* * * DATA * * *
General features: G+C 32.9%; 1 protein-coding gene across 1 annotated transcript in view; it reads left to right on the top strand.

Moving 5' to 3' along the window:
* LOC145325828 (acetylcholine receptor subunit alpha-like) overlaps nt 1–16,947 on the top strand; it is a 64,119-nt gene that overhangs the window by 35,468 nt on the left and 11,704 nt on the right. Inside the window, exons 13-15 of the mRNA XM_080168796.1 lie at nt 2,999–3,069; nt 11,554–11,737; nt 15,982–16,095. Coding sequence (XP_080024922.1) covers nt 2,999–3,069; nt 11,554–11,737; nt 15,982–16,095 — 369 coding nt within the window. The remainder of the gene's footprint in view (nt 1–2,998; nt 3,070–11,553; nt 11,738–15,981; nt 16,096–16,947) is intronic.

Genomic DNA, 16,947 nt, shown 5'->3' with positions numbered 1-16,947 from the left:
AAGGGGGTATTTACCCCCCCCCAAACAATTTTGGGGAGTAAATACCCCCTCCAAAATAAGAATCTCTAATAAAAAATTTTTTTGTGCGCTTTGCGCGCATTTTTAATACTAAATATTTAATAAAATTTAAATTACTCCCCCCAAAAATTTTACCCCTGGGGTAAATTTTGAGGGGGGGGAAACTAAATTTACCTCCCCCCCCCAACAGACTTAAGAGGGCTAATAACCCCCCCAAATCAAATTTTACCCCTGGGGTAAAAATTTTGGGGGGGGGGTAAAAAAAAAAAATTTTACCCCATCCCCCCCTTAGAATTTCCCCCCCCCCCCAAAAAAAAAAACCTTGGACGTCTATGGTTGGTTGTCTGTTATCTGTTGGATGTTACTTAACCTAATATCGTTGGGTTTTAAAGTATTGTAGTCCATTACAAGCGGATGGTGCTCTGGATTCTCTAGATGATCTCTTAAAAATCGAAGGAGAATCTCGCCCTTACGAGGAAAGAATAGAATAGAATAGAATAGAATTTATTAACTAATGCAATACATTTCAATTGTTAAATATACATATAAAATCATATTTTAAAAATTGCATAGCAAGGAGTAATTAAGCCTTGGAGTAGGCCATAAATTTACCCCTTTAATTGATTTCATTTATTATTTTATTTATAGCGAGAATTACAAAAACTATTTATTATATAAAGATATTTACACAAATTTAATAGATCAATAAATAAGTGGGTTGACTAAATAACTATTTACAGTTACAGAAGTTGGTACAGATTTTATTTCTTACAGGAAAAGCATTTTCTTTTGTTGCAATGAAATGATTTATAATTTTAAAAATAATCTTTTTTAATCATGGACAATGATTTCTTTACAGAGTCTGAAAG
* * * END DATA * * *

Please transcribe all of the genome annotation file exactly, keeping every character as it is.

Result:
General features: G+C 32.9%; 1 protein-coding gene across 1 annotated transcript in view; it reads left to right on the top strand.

Moving 5' to 3' along the window:
* LOC145325828 (acetylcholine receptor subunit alpha-like) overlaps nt 1–16,947 on the top strand; it is a 64,119-nt gene that overhangs the window by 35,468 nt on the left and 11,704 nt on the right. Inside the window, exons 13-15 of the mRNA XM_080168796.1 lie at nt 2,999–3,069; nt 11,554–11,737; nt 15,982–16,095. Coding sequence (XP_080024922.1) covers nt 2,999–3,069; nt 11,554–11,737; nt 15,982–16,095 — 369 coding nt within the window. The remainder of the gene's footprint in view (nt 1–2,998; nt 3,070–11,553; nt 11,738–15,981; nt 16,096–16,947) is intronic.

Genomic DNA, 16,947 nt, shown 5'->3' with positions numbered 1-16,947 from the left:
AAGGGGGTATTTACCCCCCCCCAAACAATTTTGGGGAGTAAATACCCCCTCCAAAATAAGAATCTCTAATAAAAAATTTTTTTGTGCGCTTTGCGCGCATTTTTAATACTAAATATTTAATAAAATTTAAATTACTCCCCCCAAAAATTTTACCCCTGGGGTAAATTTTGAGGGGGGGGAAACTAAATTTACCTCCCCCCCCCAACAGACTTAAGAGGGCTAATAACCCCCCCAAATCAAATTTTACCCCTGGGGTAAAAATTTTGGGGGGGGGGTAAAAAAAAAAAATTTTACCCCATCCCCCCCTTAGAATTTCCCCCCCCCCCCAAAAAAAAAAACCTTGGACGTCTATGGTTGGTTGTCTGTTATCTGTTGGATGTTACTTAACCTAATATCGTTGGGTTTTAAAGTATTGTAGTCCATTACAAGCGGATGGTGCTCTGGATTCTCTAGATGATCTCTTAAAAATCGAAGGAGAATCTCGCCCTTACGAGGAAAGAATAGAATAGAATAGAATAGAATTTATTAACTAATGCAATACATTTCAATTGTTAAATATACATATAAAATCATATTTTAAAAATTGCATAGCAAGGAGTAATTAAGCCTTGGAGTAGGCCATAAATTTACCCCTTTAATTGATTTCATTTATTATTTTATTTATAGCGAGAATTACAAAAACTATTTATTATATAAAGATATTTACACAAATTTAATAGATCAATAAATAAGTGGGTTGACTAAATAACTATTTACAGTTACAGAAGTTGGTACAGATTTTATTTCTTACAGGAAAAGCATTTTCTTTTGTTGCAATGAAATGATTTATAATTTTAAAAATAATCTTTTTTAATCATGGACAATGATTTCTTTACAGAGTCTGAAAG